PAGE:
“I meant what I said and I said what I meant. An elephant’s faithful, one hundred percent.”
Not to withhold credit where credit is due, but if anyone can tell me what book the above quote is from, well… well then you win! Yay for you! It’s always been a favorite book of mine, and I’ve recently read it to Heather’s boys, and they loved it too… especially because I did voices, I think.
Anyway. Me? Clearly not an elephant.
In discussing the topics addressed in previous recent posts with Mom, we came to a conclusion. Now maybe this is about to state the obvious (because, well, duh, we all know why) but what goes on in my head and what comes out of my mouth can be really, really different from each other.
I give you pertinent examples for your consideration:
I think: “I cannot drive the car downtown because it is Mom’s car and Mom says I am not allowed.”
I say, in response to any number of questions: “But I can’t. No, I really can’t. No, I CAN’T! I can’t do it! No! NO! It’s not safe! (See, the reason Mom says no is because it’s not safe for me to drive downtown, right? But I skip that part and jump to the “it’s not safe”). I’m done talking!
Clearly, I had a very good reason why I could not drive downtown, didn’t I? But I couldn’t accurately communicate that reason, resulting in my BSS thinking (I think, because that whole mindreading thing that you “typical” people do honestly kind of goes over my head!) that I was just being anxious about driving and that THAT was the problem, when it only indirectly had to do with that.
I think: I’m feeling really anxious/confused/frustrated/insert emotion here because insert reason here… or… I want to know what kind of day you’re having, but I’m afraid you’ll give me too many emotion-words to process at once… or… I miss you and want to be with you soon.
I say: I have a cat.
I think, in response to being asked if I would like the radio on in the car: No, I really don’t feel like doing any more listening tonight… but if we don’t turn the radio on, you’ll talk at me incessantly, and the familiar music of KLOVE is preferable to the unfamiliar words you’ll throw at me, so yes, I’d like the radio, please.
I say: Nothankyou.
Why? Why don’t I say yes, when I mean yes? Because “yes, please” is not ingrained in me, and nothankyou is very much so. So, I say nothankyou to all kinds of things when what I really mean is “give me a second while I sort my speech out and I’ll get back to you, k?”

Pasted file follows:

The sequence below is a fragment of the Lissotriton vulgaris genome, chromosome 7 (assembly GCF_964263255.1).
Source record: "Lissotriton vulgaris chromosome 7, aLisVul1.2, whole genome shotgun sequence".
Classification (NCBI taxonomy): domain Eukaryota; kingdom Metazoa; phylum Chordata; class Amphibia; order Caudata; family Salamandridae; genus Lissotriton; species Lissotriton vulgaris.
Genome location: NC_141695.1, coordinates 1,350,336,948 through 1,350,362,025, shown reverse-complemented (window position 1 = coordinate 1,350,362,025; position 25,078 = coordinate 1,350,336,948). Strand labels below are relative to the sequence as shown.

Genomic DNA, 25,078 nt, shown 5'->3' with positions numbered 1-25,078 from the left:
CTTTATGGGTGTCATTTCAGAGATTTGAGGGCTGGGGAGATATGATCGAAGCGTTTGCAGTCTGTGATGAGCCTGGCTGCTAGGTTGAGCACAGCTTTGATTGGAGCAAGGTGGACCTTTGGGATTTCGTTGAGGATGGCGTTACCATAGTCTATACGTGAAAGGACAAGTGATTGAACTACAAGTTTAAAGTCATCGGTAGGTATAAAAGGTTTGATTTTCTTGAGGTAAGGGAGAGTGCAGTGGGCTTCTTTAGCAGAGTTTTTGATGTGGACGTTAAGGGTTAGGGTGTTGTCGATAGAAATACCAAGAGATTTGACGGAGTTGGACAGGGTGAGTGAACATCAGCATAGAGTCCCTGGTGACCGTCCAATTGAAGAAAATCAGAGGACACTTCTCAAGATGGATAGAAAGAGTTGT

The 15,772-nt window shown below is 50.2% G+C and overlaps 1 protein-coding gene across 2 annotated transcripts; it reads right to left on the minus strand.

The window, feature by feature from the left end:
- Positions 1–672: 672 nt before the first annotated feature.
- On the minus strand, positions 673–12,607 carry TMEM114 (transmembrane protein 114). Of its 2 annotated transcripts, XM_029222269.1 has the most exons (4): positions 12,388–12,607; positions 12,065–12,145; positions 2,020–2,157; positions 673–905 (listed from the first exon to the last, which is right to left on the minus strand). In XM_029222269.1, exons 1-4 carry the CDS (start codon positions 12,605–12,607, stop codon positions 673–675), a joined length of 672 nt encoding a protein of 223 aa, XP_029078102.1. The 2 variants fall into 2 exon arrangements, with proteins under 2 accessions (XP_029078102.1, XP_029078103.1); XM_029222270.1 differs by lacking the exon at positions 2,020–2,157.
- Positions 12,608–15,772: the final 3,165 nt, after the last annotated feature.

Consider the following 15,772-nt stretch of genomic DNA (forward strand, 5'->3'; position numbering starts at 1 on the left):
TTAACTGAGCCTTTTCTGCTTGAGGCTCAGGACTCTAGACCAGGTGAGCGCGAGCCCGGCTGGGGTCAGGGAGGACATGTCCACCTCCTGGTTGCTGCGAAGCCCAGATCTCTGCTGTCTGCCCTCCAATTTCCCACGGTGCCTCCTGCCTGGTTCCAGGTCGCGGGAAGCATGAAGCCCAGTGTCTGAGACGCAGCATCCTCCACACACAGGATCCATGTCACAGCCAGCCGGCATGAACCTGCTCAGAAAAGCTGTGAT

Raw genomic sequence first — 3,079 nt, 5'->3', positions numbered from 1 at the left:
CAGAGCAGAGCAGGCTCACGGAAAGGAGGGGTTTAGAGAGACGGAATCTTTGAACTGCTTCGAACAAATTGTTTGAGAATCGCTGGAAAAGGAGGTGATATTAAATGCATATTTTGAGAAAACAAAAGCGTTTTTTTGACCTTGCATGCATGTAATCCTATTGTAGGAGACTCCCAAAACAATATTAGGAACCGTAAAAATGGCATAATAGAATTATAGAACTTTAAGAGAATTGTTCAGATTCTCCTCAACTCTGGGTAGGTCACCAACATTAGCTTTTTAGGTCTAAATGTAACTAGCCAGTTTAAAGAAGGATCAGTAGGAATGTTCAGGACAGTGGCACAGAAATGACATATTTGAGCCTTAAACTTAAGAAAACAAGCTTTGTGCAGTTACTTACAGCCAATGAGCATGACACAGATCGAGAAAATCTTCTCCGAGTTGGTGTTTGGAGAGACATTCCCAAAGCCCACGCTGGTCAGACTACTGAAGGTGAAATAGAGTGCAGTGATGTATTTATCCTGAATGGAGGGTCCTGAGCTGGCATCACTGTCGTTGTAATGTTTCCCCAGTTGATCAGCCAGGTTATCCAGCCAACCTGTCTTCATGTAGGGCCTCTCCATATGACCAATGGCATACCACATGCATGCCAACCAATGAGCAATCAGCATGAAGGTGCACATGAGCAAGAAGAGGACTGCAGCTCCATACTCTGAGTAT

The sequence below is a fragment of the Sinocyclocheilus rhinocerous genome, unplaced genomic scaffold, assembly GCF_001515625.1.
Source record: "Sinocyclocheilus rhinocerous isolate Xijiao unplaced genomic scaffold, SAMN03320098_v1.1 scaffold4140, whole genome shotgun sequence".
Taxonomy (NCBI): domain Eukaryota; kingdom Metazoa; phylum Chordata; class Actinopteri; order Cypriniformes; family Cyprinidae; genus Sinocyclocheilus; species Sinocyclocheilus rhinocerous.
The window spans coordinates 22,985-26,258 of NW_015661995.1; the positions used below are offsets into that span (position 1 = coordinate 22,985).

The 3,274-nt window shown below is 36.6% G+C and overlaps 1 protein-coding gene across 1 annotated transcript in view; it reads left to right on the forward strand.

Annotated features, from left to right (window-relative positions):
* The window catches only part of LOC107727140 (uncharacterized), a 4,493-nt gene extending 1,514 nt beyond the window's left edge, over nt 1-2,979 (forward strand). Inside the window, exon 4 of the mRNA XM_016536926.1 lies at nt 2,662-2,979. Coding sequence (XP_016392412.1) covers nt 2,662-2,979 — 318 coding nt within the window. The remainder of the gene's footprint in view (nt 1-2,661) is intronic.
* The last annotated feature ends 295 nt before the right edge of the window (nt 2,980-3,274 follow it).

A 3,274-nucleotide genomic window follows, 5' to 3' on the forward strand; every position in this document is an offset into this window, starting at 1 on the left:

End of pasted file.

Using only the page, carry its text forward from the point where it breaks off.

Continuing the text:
How do you unlearn 23 years of “nothankyou” and relearn a new stock phrase so fast? I learned early on (though, based on childhood videos, definitely not by age 3!) that questions require an answer. So, I answer. Problem is, my mouth goes off without my brain processing the question yet, let alone processing my response to it! Because, if you remember from older posts, I don’t exactly think in your language; therefore, there’s a whole translation process that needs to occur, and this can be slow.
Another thing ingrained in me is to feign understanding. I wish I could show you how good I am at faking it. See, if you met me, you wouldn’t believe- heck, my own family wouldn’t believe- how much I actually don’t understand of what goes on around me. You have to know to look for it, such as when you ask me “Can you… for me please?” and I say, as I should, “Yes,” and then don’t actually do it because I didn’t understand what you’ve asked of me. I’d say I get 75% in a conversation between me and one other person, 50% with 2 other people, and very little beyond that. The problem is both my attention (because I can’t listen long enough to understand the reciprocity of the conversation) and my processing (the actual words fly around over my head, or so it feels).
Oooh! You want an analogy? Well, you know how you can read a paragraph and have no idea what you’ve just read and have to go back and reread it six times (this has not happened to me but I’ve heard about it many times). Well, that happens to me with conversations. I hear it, at least, my ears are present, but I don’t catch much. Only with conversations, you don’t get to “reread,” and they keep moving on whether you’re ready or not.
A really big problem in this whole situation is something I haven’t mentioned yet. Unfortunately, perhaps for me at least, what DOES come out of my mouth can make, at the surface anyway, some sense, so you THINK I know what I’m talking about. But really, I don’t, and this makes messes. If you’re around me enough (which is a lot… as in, staff has begun to notice it, but even my sister hasn’t said anything so far… haven’t lived with her since I was 11), you’ll start to realize that I contradict myself and don’t always convey accurate information, even when I think I do. But, you have to either have been around for the event I’m describing, check with a third-party source, or hear me describe the event again after I’ve forgotten having described it the first time, to notice that I’m inaccurate or confused. If you just listen to me, I sound, well… like…
I mean what I say and I say what I mean. Just like that elephant.
Only, I DO mean it, and I DO say it, just… oi vey. Have I got anyone else’s brain twisted up now?